A pair of British innovation consultancies are putting design to work improving health care—both involve asking (potential) patients for their input.
The Engine Group asked individuals in a number of vulnerable populations what kind of health care services they would use and then co-designed those services:
The findings showed that all the groups shared simple needs, mainly concerned with emotional, social and low level mental health issues. The findings also indicated a lack of trust towards the NHS in general, although the stakeholders were able to identify an individual with whom they had a productive relationship. The resulting service suggestion ‘Open Door’ emerged from this work. It was built around a place of safety - somewhere warm, safe and non-judgemental - where a variety of services are designed to address peoples needs. Different touchpoints were developed to increase access, so that the user groups could begin to better manage their health.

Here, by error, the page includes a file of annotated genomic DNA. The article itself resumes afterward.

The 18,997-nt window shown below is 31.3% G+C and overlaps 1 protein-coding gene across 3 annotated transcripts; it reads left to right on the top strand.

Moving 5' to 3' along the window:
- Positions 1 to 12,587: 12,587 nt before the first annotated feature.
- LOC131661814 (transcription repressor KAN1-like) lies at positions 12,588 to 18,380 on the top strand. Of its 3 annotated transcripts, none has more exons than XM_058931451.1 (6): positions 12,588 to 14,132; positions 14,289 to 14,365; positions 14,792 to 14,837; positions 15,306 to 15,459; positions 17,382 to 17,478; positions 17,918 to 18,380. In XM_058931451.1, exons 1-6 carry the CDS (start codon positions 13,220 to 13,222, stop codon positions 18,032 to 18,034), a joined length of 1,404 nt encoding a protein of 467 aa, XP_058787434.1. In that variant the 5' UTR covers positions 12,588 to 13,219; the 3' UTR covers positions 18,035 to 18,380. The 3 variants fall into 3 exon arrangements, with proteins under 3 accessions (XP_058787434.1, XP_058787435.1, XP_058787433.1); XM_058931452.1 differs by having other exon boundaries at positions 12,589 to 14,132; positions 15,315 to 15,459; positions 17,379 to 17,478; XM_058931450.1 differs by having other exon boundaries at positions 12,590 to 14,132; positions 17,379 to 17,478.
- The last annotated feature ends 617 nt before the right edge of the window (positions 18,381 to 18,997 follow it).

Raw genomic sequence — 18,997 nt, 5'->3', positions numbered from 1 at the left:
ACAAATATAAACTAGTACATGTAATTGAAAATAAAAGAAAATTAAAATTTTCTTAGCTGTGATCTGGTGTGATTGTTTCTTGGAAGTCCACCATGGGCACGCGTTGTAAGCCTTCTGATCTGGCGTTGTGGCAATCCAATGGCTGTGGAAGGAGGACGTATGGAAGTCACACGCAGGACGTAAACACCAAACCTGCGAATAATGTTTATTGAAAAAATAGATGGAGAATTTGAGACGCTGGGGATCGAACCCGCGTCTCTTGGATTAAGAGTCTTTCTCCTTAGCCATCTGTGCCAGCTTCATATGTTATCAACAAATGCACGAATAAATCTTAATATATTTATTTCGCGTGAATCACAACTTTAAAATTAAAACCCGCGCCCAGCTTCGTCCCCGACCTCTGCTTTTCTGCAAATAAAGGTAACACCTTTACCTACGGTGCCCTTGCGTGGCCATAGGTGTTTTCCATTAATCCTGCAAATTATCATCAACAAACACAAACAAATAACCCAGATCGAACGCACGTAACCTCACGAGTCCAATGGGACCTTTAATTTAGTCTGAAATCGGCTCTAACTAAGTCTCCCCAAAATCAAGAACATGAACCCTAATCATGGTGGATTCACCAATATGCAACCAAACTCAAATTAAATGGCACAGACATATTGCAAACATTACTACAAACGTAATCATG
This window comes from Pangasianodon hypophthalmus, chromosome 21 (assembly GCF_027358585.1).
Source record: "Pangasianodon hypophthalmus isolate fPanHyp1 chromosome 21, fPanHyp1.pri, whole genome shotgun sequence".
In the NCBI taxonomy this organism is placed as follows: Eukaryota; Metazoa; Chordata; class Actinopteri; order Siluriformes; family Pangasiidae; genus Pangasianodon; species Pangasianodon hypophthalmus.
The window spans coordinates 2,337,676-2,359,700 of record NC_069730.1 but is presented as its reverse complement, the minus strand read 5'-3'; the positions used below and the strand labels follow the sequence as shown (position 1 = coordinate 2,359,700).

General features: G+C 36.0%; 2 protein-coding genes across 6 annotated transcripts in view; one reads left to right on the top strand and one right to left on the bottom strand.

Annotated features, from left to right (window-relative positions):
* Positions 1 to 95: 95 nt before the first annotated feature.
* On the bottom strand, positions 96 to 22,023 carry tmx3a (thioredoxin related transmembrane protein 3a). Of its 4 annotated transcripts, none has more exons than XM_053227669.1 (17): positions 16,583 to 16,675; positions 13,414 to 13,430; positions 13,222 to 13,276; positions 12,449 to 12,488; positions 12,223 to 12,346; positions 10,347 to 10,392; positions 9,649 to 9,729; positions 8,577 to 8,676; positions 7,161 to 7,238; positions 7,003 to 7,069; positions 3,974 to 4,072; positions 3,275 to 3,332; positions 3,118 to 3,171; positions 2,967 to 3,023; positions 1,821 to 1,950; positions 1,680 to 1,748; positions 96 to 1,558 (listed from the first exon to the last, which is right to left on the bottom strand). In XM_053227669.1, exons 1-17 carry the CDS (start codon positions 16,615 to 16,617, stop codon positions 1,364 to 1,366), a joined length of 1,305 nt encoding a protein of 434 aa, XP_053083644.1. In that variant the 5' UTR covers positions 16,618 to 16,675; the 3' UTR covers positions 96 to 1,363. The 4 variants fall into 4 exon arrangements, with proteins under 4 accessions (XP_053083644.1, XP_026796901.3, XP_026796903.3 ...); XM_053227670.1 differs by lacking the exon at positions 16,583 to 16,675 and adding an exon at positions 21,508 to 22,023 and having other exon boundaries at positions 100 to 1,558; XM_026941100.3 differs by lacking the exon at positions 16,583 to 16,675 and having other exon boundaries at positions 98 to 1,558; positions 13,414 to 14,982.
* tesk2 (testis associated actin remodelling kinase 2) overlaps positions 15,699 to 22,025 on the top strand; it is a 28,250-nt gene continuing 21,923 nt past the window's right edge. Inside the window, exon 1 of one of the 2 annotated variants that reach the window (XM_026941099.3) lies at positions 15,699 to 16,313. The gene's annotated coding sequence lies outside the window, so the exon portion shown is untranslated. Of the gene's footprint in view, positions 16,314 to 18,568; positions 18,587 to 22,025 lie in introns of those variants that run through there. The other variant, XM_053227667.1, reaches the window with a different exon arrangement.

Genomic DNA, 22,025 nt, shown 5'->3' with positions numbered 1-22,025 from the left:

The move from quantity of services to quality of services involves switching attention from the productive capability of the NHS machine (how many cancer patients can we treat with these resources?) to the ability of NHS services to meet the needs of patients and the public (how can we support the health needs of each and every person in Britain in a timely manner?).
What is needed is a new way of thinking about services that starts with the individual not the organisation. We call this Service Thinking.
Service Thinking presents a major challenge. It requires a new type of engagement with patients and the public. And it means NHS staff handing over some of the control to patients.
Our experience at live/work, working with NHS trusts and the NHS Institute for Innovation and Improvement, is that engaging patients in the design of services is particularly challenging because of the past focus on increasing the quantity of services.